Americans have taken full advantage of loan forbearance and payment deferment programs enacted at the beginning of the coronavirus (COVID-19) shutdown, a report from credit reporting agency Transunion shows.
Contained in the original CARES ACT, these programs allow consumers to skip payments on a wide range of debt, from student loans to mortgages.
Enrollment in these programs increased by 25 percent in March and April as a nationwide lockdown threw tens of millions of people out of work. These “acute relief” programs were designed to help people gain financial stability while maintaining good credit standing.
Giving renters a leg-up
The TransUnion analysis also found that renters, in particular, are being prudent with new credit borrowing and are not taking on new forms of debt in response to COVID-19. The percentage of renters opening new credit accounts since the start of the year fell 37.8 percent in March to 36.7 percent in April and only slightly increased when compared to April 2019.
“Forbearance and deferment programs have given renters a leg-up during this unexpected economic downturn – and it appears many renters have reduced their immediate debt obligations in the near-term,” said Maitri Johnson, vice president of TransUnion’s tenant & employment business.
The analysis highlights renters’ use of credit cards during the last three months, noting that their use has actually gone down despite rising financial pressures. At the end of last year, the average renter was utilizing 45.3 percent of their available credit line. By the end of April, utilization was down to 39.8 percent, representing a 13.7 percent decrease year-to-date.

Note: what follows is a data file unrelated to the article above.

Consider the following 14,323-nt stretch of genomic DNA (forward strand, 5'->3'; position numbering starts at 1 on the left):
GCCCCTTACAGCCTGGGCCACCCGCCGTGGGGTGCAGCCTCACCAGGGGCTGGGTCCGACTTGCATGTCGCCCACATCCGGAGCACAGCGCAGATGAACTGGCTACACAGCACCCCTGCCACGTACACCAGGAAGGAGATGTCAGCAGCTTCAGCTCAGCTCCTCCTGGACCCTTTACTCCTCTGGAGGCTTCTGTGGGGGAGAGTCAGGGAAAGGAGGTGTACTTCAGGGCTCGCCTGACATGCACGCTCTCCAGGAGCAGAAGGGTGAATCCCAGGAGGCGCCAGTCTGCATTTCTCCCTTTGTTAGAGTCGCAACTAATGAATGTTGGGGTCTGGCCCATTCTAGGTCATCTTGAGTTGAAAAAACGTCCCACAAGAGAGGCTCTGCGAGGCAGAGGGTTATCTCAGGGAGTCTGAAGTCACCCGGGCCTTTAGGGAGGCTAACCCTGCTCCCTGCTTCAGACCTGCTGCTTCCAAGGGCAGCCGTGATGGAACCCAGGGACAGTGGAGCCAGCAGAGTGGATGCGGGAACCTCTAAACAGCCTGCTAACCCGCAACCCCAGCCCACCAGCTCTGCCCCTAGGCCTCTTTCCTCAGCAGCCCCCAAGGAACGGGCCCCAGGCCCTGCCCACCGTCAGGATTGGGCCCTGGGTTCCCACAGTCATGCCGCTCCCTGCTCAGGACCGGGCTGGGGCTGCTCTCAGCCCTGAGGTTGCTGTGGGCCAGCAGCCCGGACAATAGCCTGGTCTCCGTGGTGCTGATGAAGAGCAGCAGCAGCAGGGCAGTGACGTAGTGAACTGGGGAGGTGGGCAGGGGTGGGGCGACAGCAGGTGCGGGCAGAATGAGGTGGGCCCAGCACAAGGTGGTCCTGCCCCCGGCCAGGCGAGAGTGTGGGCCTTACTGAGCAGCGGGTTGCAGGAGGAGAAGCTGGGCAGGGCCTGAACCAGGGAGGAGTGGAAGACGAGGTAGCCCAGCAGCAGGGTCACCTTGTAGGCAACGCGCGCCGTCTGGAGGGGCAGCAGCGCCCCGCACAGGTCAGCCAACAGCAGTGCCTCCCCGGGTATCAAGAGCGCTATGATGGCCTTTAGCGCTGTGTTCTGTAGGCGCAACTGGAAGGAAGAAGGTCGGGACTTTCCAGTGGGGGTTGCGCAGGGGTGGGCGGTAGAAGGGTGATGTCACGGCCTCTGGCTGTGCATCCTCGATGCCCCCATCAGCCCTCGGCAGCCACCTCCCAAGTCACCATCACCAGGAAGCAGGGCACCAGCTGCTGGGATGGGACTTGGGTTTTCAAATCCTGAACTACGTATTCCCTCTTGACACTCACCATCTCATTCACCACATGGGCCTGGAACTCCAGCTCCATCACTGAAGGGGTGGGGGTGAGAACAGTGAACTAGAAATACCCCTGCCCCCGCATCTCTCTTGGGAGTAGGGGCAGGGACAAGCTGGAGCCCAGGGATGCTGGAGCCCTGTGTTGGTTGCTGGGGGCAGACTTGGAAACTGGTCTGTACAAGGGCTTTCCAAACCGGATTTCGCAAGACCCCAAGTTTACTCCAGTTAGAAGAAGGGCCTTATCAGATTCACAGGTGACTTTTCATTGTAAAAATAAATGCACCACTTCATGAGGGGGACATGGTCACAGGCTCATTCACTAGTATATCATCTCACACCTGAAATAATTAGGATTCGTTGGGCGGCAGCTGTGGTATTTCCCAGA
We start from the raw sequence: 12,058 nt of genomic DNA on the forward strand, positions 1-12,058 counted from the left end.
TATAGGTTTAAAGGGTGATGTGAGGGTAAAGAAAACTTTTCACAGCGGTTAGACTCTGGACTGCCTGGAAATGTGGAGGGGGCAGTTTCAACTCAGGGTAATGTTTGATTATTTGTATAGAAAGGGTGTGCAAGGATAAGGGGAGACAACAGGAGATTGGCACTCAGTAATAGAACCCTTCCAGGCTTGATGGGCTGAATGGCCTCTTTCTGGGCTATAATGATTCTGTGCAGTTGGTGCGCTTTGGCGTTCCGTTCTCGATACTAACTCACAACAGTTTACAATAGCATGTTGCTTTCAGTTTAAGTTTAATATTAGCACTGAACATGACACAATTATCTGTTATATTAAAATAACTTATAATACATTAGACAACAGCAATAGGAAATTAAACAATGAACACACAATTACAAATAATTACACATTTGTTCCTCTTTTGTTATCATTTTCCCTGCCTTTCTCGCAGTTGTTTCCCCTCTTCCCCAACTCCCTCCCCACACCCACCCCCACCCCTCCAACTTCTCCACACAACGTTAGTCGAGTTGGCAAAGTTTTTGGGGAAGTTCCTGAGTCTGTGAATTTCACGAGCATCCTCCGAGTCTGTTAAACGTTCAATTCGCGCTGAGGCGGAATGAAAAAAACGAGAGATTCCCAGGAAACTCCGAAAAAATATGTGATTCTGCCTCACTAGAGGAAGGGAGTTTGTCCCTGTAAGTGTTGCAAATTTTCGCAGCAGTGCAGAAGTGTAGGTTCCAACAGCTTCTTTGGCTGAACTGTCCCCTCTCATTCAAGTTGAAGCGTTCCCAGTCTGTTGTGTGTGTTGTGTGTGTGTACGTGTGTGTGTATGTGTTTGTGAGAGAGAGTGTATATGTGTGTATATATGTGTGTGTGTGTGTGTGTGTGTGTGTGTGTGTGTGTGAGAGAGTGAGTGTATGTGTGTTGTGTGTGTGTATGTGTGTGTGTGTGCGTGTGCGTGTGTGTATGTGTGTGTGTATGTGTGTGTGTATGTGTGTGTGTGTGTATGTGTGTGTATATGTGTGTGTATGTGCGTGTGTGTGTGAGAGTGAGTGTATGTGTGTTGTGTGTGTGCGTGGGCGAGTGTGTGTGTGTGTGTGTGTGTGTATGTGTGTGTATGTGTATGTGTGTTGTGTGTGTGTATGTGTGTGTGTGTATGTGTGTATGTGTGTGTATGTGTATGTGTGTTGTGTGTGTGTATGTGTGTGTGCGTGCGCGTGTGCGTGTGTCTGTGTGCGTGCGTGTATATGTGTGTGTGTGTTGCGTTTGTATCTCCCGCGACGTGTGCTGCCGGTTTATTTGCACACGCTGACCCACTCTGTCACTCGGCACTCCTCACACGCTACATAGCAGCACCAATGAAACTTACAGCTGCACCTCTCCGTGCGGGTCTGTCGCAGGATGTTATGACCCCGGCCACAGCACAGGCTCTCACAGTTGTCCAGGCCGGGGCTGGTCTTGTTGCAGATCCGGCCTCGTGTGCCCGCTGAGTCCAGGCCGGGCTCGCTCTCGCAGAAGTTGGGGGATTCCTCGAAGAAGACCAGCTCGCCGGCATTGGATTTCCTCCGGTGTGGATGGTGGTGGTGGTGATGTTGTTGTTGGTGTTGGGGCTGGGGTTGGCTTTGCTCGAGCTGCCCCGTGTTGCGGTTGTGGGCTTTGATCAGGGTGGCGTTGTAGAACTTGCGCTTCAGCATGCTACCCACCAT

“This decrease in credit card usage demonstrates renters are actively controlling balances across all credit obligations and suggests they are avoiding placing rent payments on their credit cards,” the analysis concludes.
Stimulus payments probably helped
That encouraging data might be explained by the stimulus payments the government sent to every American early in the economic crisis. That money has likely now been spent, and Congress has begun negotiations on a potential new round of stimulus.
The TransUnion analysis shows that Americans enrolled in “acute relief” programs have been able to defer payments on more than 100 loans of all types -- but especially student loans, with 79 million accounts placed in deferment. The number of car loans in deferment programs doubled to 7.3 million.
Under these types of programs, borrowers are allowed to miss several loan payments but will be required to make them up eventually, normally with the missed payments added to the end of the loan.